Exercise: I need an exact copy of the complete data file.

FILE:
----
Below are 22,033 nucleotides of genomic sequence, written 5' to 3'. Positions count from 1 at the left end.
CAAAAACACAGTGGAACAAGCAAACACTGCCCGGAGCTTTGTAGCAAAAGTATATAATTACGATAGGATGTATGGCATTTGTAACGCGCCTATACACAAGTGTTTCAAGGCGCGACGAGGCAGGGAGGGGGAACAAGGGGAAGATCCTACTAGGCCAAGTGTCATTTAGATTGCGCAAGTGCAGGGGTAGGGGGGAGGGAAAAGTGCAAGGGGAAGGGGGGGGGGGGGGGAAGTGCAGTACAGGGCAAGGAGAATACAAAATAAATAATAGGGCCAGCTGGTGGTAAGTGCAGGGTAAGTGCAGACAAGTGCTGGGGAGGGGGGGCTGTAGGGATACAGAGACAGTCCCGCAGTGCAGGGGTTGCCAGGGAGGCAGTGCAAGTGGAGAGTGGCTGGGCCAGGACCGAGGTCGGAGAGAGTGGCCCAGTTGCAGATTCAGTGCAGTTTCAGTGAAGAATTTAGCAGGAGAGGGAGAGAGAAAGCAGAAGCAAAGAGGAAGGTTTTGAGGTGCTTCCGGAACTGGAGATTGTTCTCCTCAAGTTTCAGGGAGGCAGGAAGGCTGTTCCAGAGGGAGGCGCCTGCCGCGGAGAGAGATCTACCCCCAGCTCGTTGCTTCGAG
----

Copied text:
Below are 22,033 nucleotides of genomic sequence, written 5' to 3'. Positions count from 1 at the left end.
CAAAAACACAGTGGAACAAGCAAACACTGCCCGGAGCTTTGTAGCAAAAGTATATAATTACGATAGGATGTATGGCATTTGTAACGCGCCTATACACAAGTGTTTCAAGGCGCGACGAGGCAGGGAGGGGGAACAAGGGGAAGATCCTACTAGGCCAAGTGTCATTTAGATTGCGCAAGTGCAGGGGTAGGGGGGAGGGAAAAGTGCAAGGGGAAGGGGGGGGGGGGGGGAAGTGCAGTACAGGGCAAGGAGAATACAAAATAAATAATAGGGCCAGCTGGTGGTAAGTGCAGGGTAAGTGCAGACAAGTGCTGGGGAGGGGGGGCTGTAGGGATACAGAGACAGTCCCGCAGTGCAGGGGTTGCCAGGGAGGCAGTGCAAGTGGAGAGTGGCTGGGCCAGGACCGAGGTCGGAGAGAGTGGCCCAGTTGCAGATTCAGTGCAGTTTCAGTGAAGAATTTAGCAGGAGAGGGAGAGAGAAAGCAGAAGCAAAGAGGAAGGTTTTGAGGTGCTTCCGGAACTGGAGATTGTTCTCCTCAAGTTTCAGGGAGGCAGGAAGGCTGTTCCAGAGGGAGGCGCCTGCCGCGGAGAGAGATCTACCCCCAGCTCGTTGCTTCGAG